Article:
Keeping our work inclusive is a benefit to our work, not a threat.
It would be hard to find a journalist who didn't strive for precision in his or her copy. Or a reporter who wouldn't fight - be it with an editor or with a court - for the right to use the best words for the job. Those who struggle to make print and broadcast news more inclusive start with the same premise: that it's our job to cover people and events as fairly and accurately as we can, right down to the language and the sources we use.
So what of Mike Buffington's recent postulation in these pages ("Beware the `word police," September 2000 Quill) that a government agency might someday monitor political speech in the name of diversity? As evidence, he points to a corps of federal "word police" who he says charge newspapers big fines for language or illustrations that might remotely be construed to indicate discrimination in housing.
First, let's get something straight. No one, not even the most ardent proponents of fair and inclusive coverage, is advocating that the government mandate newspaper content or word use. And of course if they did, such a proposal would be unconstitutional. Even hate speech is protected by the First Amendment as long as it does not incite imminent violence.
It's silly and perhaps even dangerous to leap from efforts to become more representative in journalism to threats of mandates, especially in the context of the Society of Professional Journalists. We are founded upon the principles of encouraging accuracy, fairness and yes, diversity in journalism. But no member would suggest that these be regulated. Guarding free speech - including imperfect, illogical and even biased journalism - is also central to our cause.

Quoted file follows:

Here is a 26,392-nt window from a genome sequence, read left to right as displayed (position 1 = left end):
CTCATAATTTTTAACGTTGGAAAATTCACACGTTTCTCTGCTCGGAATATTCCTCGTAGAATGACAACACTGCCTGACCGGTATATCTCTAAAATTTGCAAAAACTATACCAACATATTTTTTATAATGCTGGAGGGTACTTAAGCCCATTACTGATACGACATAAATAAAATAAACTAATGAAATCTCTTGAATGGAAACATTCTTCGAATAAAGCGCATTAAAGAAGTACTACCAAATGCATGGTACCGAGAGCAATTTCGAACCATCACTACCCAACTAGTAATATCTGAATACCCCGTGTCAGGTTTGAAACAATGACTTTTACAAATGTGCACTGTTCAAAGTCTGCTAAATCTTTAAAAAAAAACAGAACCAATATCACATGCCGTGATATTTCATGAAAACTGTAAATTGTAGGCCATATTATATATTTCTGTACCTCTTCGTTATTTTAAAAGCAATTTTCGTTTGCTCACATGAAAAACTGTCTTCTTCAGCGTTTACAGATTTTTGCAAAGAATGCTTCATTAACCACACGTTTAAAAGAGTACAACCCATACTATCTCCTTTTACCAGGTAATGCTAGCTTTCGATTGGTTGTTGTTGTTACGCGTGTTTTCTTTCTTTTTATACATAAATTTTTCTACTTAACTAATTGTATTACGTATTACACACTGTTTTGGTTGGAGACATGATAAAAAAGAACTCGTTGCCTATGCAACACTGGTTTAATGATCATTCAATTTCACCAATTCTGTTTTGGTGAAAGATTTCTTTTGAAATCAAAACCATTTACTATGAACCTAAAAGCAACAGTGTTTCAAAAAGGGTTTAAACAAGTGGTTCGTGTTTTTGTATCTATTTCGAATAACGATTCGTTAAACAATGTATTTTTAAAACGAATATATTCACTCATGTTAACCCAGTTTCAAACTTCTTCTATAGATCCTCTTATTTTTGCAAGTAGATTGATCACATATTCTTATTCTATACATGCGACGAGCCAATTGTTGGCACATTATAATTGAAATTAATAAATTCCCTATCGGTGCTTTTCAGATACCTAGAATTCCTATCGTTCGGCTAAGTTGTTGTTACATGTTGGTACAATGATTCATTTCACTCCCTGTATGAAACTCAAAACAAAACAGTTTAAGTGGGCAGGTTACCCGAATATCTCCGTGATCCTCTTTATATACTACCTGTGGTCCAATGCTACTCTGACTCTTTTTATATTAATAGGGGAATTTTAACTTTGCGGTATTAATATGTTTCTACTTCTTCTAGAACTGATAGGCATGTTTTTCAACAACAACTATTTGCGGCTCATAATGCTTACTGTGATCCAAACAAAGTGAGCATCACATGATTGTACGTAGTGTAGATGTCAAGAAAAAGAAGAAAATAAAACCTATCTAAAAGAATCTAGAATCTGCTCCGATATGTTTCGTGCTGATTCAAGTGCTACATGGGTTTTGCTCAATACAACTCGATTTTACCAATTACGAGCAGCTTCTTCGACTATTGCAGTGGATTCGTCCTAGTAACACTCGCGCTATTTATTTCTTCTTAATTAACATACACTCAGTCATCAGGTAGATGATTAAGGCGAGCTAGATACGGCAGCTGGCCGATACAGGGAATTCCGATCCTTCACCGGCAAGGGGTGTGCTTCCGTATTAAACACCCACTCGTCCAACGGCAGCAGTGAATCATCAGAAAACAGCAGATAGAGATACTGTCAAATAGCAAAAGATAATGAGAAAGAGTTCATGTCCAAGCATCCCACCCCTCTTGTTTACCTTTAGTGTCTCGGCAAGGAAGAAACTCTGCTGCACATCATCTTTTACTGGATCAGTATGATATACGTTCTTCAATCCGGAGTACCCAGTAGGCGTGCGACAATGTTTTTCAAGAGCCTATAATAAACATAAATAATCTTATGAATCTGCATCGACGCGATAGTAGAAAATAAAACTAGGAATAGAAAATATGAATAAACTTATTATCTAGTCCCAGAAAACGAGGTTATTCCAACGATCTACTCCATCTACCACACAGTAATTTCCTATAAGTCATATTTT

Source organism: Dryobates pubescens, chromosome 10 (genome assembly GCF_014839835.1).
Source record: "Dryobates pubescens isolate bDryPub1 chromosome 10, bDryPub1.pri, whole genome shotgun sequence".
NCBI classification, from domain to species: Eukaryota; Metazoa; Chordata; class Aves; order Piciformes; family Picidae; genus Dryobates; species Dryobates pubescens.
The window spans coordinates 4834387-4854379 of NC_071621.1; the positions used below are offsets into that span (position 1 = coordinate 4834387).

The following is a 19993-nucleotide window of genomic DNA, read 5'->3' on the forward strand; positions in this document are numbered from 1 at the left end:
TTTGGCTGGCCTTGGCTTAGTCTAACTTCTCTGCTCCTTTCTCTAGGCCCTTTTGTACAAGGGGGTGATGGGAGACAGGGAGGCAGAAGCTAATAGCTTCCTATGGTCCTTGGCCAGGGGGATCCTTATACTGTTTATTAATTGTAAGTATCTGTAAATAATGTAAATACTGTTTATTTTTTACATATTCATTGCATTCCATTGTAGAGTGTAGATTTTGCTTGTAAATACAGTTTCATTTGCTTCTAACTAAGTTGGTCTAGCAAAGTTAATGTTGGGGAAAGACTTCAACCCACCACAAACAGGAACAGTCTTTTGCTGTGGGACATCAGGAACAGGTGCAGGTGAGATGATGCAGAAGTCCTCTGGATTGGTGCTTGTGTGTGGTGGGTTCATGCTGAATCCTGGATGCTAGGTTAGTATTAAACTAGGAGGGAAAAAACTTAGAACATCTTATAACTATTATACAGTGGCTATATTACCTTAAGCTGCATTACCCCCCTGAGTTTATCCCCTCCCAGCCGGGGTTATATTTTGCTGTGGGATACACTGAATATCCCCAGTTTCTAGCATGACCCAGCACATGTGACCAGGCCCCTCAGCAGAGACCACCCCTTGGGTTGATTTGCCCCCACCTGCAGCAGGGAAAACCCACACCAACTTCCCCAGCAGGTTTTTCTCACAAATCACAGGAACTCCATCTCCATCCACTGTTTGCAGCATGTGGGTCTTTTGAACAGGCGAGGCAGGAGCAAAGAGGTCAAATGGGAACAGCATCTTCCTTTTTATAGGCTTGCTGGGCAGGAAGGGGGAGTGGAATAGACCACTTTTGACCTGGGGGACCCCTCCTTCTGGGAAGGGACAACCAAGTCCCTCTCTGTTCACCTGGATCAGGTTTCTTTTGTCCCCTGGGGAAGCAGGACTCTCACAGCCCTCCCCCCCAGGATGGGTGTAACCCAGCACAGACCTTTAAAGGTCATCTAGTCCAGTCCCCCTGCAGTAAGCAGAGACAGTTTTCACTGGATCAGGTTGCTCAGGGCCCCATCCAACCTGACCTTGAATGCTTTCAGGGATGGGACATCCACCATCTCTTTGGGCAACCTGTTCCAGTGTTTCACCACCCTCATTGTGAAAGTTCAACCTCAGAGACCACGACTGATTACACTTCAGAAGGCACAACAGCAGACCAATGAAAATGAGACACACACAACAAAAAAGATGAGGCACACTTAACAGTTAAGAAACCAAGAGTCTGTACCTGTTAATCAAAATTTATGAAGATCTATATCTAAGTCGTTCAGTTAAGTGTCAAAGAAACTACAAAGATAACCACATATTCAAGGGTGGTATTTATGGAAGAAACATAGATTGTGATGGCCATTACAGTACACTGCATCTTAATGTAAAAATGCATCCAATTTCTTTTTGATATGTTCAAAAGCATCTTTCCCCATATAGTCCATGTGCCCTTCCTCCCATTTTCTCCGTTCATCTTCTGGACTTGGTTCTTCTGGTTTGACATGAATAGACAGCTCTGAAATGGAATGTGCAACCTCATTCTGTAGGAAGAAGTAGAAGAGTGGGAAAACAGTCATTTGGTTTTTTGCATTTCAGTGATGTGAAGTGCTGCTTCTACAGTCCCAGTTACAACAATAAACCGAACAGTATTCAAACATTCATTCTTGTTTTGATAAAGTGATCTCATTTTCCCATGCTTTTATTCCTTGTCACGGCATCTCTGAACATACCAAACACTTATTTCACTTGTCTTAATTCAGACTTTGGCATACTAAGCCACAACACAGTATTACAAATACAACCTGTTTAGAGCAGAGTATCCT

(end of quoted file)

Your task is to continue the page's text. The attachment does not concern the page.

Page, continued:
Buffington, editor of The Jackson Herald in Jefferson, Ga., uses several outrageous examples of government intrusion to support his point. He describes state and federal regulators rabid in their pursuit of discriminatory language in real estate advertisements. These officials purportedly axed text describing a "fabulous view over St. Louis Cathedral" because they felt it hinted at discrimination on the basis of religion. And in Atlanta, we are told, a newspaper had to remove a picture of a golden retriever from a display ad because this breed was too closely associated with white families. Even a description of a "walk-in closet," Buffington speculated, might be seen as biased against people with disabilities.
There indeed are rules designed to guard against discrimination in housing - and advertisements that express preferences or limits to who can apply. Brian Sullivan, spokesman for the Department of Housing and Urban Development in Washington, D.C., confirms that his office is charged with the job. And yes, contractors across the country respond when a particular newspaper ad has wording that indicates certain types of people aren't welcome because of their race, age or religion.
But it's best to view Buffington's description of heavy-handed monitoring of language as the stuff of urban legend, Sullivan says. There simply are no word police. "We act on the basis of complaints," Sullivan explains. "We will look at (the wording) to make sure there is clear evidence of discrimination. If a contractor came to HUD with reference to a golden retriever or a lovely view over a cathedral - that would go exactly nowhere."
So what sort of words get HUD's attention? "No blacks allowed. No gays. Jews only," Sullivan says bluntly. "It has to be definitive, dear and unambiguous."
The Georgia Commission on Equal Opportunity did confirm one of Buffington's examples. Gordon Joyner, executive director, tracked down a classified ad in 1998 that stipulated "no children." When state officials first called with their concerns, the owner said he was worried about a steep stairwell. Then he said he was on a bail bond for unspecified federal charges that …